Ronald Klain was White House Ebola Response Coordinator from 2014 to 2015. This post has been updated and adopted from the author’s piece, Confronting the Pandemic Threat, published in Democracy Journal (No. 40, Spring 2016).
As new public health threats brew, we need to ensure there is capacity within our health systems to serve the people of this country. There is a strong business case for readiness, but it requires a paradigm shift in how we think about the intersection of routine care, unscheduled care, and the health of the populations we serve.
Going viral: Infectious disease in the 21st century
Public health experts warn the 21st century could see unprecedented challenges in fighting infectious diseases. The ubiquity of world travel means epidemics can become pandemics with ease, and the development of antibiotics has, perversely, catalyzed the rise of "superbugs" that resist treatment. How can governments, with competing interests and ideologies, work alongside...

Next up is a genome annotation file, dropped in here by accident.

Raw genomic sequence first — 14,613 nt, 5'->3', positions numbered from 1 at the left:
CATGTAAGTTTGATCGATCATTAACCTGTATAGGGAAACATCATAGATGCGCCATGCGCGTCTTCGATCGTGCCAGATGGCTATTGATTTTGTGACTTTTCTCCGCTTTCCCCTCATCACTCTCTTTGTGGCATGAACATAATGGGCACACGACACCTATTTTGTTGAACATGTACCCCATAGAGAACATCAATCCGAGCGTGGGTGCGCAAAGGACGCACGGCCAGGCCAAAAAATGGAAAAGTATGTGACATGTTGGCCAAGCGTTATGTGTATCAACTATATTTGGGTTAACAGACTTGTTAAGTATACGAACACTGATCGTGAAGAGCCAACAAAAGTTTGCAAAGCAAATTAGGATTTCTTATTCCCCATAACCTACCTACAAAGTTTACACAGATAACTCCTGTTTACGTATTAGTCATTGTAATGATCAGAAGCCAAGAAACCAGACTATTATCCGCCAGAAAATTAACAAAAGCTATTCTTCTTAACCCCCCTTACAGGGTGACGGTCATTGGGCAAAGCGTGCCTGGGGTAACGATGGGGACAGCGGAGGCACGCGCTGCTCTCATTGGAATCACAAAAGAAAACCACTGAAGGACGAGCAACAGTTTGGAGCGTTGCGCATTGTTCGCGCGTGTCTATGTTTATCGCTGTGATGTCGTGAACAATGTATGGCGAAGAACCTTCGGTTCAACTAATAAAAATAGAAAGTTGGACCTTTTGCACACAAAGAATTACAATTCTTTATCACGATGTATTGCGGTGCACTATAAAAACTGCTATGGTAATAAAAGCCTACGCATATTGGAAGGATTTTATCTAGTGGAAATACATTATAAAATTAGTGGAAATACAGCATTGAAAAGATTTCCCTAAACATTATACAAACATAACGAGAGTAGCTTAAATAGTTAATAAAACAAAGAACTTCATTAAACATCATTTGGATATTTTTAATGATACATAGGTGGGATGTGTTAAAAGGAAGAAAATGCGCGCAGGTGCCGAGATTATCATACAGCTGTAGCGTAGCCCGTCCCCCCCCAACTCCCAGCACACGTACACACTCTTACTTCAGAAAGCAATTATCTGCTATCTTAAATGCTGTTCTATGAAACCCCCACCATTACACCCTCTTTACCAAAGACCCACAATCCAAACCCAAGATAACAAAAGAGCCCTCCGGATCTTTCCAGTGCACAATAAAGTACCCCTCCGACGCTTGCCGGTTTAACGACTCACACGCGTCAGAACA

We Can Stop Epidemics Before They Happen. Here’s How.
Far too often, we highlight the failures—the diseases that caused thousands of deaths, cost billions of dollars and permanently changed our world. But just as noteworthy are the successes—the disease outbreaks that were swiftly and effectively contained.